How to Get Your Dog to Stop Licking You
by Jessi Larson
Most people don’t mind a few puppy kisses, but when it turns into a full-out bath, it sure can get annoying.
For the most part, my dog Toby doesn’t lick too much. He does, however, go on spells where he just can’t stop. Sometimes it’s because I just worked out and he likes to lick the salty sweat off my skin. Other times I’m just not sure what the heck is going through his mind. Case in point: Last night when I was trying to fall asleep, he sat on my bed and licked my face every time I started to doze off.
If your dog loves to lick a little too much, either all the time or just on occasion, we’ve got some suggestions for how to curb this unwanted behavior.
Why do dogs lick?
Before we figure out how to fix the problem, let’s first get to the root of the issue. Why do dogs lick in the first place?
From the get go, dogs are taught to communicate through licking by their mother, who uses this action to help her pups start breathing. She also licks her young to give them a bath and show them affection. So it’s an ingrained instinct.
For dogs, licking is a way to show affection and feel happy. According to Animal Planet, the process of licking releases pleasurable endorphins which decrease stress and make dogs feel doggone good.
They also lick because they like the taste of your skin, like for example, as I mentioned before, the sweat or oils that you emit. (Lovely!)
How do you make it stop?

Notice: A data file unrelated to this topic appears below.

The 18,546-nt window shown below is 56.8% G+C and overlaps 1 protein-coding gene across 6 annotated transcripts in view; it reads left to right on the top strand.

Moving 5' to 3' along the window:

We can all agree that licking is totally natural (unless your dog is compulsive and can’t stop – more on that later) but how do you get your dog to stop when it goes too far?
1. Ignore your dog
When you think about it, dogs often lick because they get attention. They come up and give you a kiss, so you pet them. (Or in my case, kiss back. Don’t judge.) Without realizing it, however, you’re rewarding and even encouraging this behavior.
If you really want your dog to stop, try ignoring them. Don’t give them the affirmations they need. If your pup doesn’t receive any attention, chances are they’ll cut it out.
2. Say no and walk away
If simply ignoring them is too weak, take it one step further and say “No!” in a firm voice when they lick and pull away. This will signal that you don’t like this behavior and consider it to be bad.
3. Put something in their mouth
Dogs sometimes lick simply because they want something to do. You can redirect that energy, however, by giving them something to put in their mouth, like a KONG with peanut butter, a bone or a chew toy. They’ll be too busy to bother licking you after this.
If your dog’s licking extends to other people, which is even more obnoxious, this tactic is a great diversion that works quickly!
4. Get some exercise
As I mentioned before, dogs are sometimes just looking for something to do. They may just have a lot of pent-up energy they need to burn off.
If your dog won’t stop licking, it may be a wise idea to evaluate how much exercise they’re getting. It may not be enough. To tell, take your dog for a walk or a trip to the dog park and see if it subsides.
5. Add bitters
This might just be the most drastic of the suggestions, but it is effective. If you’ve got an obsessive licker, it may be time to break out the bitter spray. Totally safe and non-toxic, bitter spray tastes yucky to dogs and discourages licking. Just spray a bit on the skin your dog is licking and they’ll quickly be dissuaded.
We bought Grannick’s Bitter Apple Spray when Toby was a puppy and couldn’t stop licking and biting our furniture, and it worked wonders.
What if there is a bigger issue?
Although rare, if you’ve tried all these options and your dog is still constantly licking, there may be a bigger issue at hand. A pup that doesn’t stop may be suffering from gastric reflux, allergies, severe anxiety or other ailments. A veterinary exam can help determine if there are health problems contributing to the problem. It’s probably nothing, but always better to be safe than sorry.